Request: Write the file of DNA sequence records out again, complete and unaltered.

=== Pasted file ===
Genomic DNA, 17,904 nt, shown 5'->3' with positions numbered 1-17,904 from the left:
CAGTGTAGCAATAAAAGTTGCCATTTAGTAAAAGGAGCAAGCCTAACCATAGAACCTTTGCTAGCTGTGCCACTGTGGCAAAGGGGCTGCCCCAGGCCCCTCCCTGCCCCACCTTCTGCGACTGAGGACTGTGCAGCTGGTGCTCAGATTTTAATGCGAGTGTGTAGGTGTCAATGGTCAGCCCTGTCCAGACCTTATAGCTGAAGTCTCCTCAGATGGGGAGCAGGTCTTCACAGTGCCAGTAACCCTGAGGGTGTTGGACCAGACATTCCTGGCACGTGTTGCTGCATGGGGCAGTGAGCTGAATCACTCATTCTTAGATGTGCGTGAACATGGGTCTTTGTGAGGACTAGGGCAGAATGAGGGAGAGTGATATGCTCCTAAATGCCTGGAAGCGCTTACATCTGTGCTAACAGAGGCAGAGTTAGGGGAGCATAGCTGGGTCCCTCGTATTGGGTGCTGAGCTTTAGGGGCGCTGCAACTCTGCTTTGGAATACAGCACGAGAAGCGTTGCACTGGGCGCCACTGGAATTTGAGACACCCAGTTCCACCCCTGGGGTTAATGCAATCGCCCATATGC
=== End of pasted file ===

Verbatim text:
Genomic DNA, 17,904 nt, shown 5'->3' with positions numbered 1-17,904 from the left:
CAGTGTAGCAATAAAAGTTGCCATTTAGTAAAAGGAGCAAGCCTAACCATAGAACCTTTGCTAGCTGTGCCACTGTGGCAAAGGGGCTGCCCCAGGCCCCTCCCTGCCCCACCTTCTGCGACTGAGGACTGTGCAGCTGGTGCTCAGATTTTAATGCGAGTGTGTAGGTGTCAATGGTCAGCCCTGTCCAGACCTTATAGCTGAAGTCTCCTCAGATGGGGAGCAGGTCTTCACAGTGCCAGTAACCCTGAGGGTGTTGGACCAGACATTCCTGGCACGTGTTGCTGCATGGGGCAGTGAGCTGAATCACTCATTCTTAGATGTGCGTGAACATGGGTCTTTGTGAGGACTAGGGCAGAATGAGGGAGAGTGATATGCTCCTAAATGCCTGGAAGCGCTTACATCTGTGCTAACAGAGGCAGAGTTAGGGGAGCATAGCTGGGTCCCTCGTATTGGGTGCTGAGCTTTAGGGGCGCTGCAACTCTGCTTTGGAATACAGCACGAGAAGCGTTGCACTGGGCGCCACTGGAATTTGAGACACCCAGTTCCACCCCTGGGGTTAATGCAATCGCCCATATGC